Learning More About Social Anxiety

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Social Anxiety Disorder is also termed as Social Phobia and to date, it is one of the most talked about mental health issue worldwide. In fact, it is the 3rd biggest behavioral problem affecting millions of people.

Statistics show that Social Anxiety influences at least 7% of the total human population. The incidence of people developing Social Anxiety in their lifetime is at an all-time high at 13%. It is very alarming since Social Anxiety just happens to anyone, anywhere and anytime.

Defining Social Anxiety

According to Thomas A. Richards, Ph.D., “if a person usually becomes (irrationally) anxious in social situations, but seems better when they are alone, then social anxiety may be the problem.” Social Anxiety is a distressing feeling when being faced in a social situation as the person is pressured to interact with others and he fails in doing so. Actually, in a clearer sense, Social Anxiety is that fear of being scrutinized negatively by his peers. The person with this mental health condition is anxious that other individuals are evaluating his every move in a disapproving manner.

The condition is often chronic because it is difficult to subside on its own. One of the most effective ways to deal with it is CBT or cognitive behavioral therapy. The brain is being taught to surpass this social anxiety problem and there is a high incidence that people with Social Anxiety can be relieved of this condition.

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Social Anxiety on People

Those people with this mental health condition are often perceived by others as introverted, cautious, wary, worrywarts, mostly silent or stoic, reluctant, regressive, hesitant, reserved, aloof, nervy, tense, and disinterested.

It doesn’t mean that they are intentionally doing this or that they want to be like this without friends and all. It’s just that they have that fear. They can’t do it like other normal people can because of the fact that their mind is “not normal”. Socially anxious persons want to have friends and do things with their peers, but their condition limits their social ability. Their anxiety holds them back from being outgoing, approachable and free.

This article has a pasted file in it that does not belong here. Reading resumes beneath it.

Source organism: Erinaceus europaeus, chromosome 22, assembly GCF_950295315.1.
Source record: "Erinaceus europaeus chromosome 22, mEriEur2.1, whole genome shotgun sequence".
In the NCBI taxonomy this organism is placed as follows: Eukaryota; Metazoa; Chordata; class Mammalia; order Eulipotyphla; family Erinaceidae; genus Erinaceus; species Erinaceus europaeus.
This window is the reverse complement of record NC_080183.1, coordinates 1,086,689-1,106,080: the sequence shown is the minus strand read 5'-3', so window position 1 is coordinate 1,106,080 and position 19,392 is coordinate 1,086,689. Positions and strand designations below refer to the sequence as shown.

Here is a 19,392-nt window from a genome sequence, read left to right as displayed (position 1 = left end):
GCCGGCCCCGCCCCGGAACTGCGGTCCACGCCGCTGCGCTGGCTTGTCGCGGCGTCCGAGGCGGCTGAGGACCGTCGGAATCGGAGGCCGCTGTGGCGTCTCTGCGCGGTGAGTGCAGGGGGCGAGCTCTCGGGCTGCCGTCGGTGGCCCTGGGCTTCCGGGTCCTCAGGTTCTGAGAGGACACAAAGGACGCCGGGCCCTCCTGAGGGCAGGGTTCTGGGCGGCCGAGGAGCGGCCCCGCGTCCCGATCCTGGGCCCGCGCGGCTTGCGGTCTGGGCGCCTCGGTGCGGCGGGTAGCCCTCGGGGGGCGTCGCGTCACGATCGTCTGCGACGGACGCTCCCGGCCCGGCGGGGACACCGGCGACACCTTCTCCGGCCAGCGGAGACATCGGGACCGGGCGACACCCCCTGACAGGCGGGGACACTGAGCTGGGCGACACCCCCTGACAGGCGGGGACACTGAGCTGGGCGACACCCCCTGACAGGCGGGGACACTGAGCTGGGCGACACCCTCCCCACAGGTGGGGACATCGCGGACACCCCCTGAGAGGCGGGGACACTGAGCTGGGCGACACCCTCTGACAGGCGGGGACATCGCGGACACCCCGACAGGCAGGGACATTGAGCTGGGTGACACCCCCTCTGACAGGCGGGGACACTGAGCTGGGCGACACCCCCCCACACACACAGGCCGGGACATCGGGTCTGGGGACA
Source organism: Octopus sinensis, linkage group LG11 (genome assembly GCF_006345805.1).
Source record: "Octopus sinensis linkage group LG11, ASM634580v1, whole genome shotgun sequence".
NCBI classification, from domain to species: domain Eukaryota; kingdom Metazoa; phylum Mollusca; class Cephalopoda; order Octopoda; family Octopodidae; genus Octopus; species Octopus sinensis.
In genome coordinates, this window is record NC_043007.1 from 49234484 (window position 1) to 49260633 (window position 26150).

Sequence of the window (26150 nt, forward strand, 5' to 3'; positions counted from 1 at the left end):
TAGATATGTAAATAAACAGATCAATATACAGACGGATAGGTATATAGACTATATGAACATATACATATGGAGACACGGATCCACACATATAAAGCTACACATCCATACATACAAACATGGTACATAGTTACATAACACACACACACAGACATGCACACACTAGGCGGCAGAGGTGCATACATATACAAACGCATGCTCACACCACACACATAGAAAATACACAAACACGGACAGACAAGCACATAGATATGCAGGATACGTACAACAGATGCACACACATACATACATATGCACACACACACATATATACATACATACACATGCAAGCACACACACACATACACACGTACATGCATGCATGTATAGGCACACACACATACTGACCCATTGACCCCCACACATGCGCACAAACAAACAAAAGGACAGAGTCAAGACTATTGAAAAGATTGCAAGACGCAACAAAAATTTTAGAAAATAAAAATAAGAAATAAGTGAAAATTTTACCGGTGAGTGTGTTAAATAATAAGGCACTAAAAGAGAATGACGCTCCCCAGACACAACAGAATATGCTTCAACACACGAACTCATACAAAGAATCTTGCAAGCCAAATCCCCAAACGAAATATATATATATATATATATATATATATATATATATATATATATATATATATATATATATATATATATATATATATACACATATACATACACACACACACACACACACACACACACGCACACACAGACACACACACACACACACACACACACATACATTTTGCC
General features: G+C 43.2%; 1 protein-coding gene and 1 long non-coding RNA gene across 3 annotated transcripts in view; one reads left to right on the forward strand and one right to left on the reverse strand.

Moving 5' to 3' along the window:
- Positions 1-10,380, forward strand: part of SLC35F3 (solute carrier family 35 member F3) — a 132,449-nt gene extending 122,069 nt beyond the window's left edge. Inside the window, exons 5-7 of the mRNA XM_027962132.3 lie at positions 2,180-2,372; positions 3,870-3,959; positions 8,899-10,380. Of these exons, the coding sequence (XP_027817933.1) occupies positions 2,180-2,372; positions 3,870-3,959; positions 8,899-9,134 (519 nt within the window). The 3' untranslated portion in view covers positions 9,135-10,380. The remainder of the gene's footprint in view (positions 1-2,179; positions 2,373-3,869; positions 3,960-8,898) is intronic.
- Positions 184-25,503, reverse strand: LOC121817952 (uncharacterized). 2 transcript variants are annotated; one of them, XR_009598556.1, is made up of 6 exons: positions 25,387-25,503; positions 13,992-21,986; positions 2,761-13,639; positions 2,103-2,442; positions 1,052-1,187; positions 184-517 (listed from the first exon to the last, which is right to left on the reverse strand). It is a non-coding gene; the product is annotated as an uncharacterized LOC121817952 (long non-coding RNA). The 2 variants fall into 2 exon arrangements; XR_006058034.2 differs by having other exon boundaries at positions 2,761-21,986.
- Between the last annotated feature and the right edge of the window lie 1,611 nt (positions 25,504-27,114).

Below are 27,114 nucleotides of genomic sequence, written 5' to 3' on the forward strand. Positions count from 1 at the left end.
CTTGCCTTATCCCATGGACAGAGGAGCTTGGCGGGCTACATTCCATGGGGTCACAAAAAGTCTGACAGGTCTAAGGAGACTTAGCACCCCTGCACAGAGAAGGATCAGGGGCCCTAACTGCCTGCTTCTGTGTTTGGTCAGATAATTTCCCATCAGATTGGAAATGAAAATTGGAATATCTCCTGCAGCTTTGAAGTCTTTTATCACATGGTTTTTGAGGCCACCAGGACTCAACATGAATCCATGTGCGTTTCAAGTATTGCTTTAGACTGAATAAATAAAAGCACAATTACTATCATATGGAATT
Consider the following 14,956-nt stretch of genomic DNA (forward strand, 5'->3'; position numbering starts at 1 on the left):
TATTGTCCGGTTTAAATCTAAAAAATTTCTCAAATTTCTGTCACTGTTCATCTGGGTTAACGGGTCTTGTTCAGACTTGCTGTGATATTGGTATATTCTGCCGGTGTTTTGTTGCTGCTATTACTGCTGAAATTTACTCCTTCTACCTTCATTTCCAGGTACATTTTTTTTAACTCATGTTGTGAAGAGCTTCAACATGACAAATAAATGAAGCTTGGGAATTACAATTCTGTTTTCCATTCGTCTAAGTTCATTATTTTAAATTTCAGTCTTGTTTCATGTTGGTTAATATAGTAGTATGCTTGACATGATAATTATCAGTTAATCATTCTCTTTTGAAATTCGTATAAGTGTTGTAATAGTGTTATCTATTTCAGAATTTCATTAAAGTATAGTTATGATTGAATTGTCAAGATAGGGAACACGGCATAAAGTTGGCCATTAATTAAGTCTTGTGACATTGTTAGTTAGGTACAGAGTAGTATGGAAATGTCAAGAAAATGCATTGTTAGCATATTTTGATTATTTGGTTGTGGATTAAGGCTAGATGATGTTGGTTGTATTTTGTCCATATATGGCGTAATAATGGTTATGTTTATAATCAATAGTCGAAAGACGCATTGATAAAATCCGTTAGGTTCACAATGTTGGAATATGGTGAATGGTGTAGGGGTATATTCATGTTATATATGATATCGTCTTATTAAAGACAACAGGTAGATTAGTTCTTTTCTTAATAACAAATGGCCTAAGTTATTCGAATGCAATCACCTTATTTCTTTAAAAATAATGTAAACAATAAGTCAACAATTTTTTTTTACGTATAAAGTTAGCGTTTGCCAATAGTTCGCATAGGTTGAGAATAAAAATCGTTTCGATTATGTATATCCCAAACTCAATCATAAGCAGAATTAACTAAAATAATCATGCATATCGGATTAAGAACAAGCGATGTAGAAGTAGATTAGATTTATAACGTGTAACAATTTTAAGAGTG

Source: socialanxietydisorder.org.uk

Triggers of Social Anxiety

“Even though anxiety disorders are difficult, they’re one of the most treatable disorders. Yet only a third of people seek treatment,” said Kevin Chapman, Ph.D., a psychologist who specializes in evidence-based treatment for anxiety and related disorders in adults and adolescents. Individuals suffering from Social Anxiety are often experiencing fear in social situations. These are just some of the instances wherein socially anxious people are triggered:

  • When they are being introduced to new people
  • When they are being irritated, laughed at or scrutinized by others
  • When they are forced to be at the center of attention
  • When they are being examined or monitored
  • When they are forced to speak in front of a crowd
  • When they are face to face with authority figures
  • When they are feeling out of place
  • When they get embarrassed
  • When they do eye contact
  • When they write, talk, swallow, make calls in public and the likes

There are many other triggering symptoms of Social Anxiety, but these are just some of the few common ones.


Finding Help and Support for Social Anxiety

All types of anxiety issues like Social Anxiety is treatable. According to Justin Weeks, Ph.D., “someone who is socially anxious should a) create “objective behavior goals,” or behaviors that people can actually pick up on and b) try not to focus on other people’s reactions to these behaviors.” Therefore, finding help and support for this problem entails speaking with a certified therapist. Only these specialists can understand what a socially anxious person is going through and they are equipped to help them overcome this problem and treat it.

Treatment for socially anxious people often include behavioral therapy sessions in a group setting because they can work through their anxiety issues. With effective therapy programs and patience, this can be conquered.

James Bramblett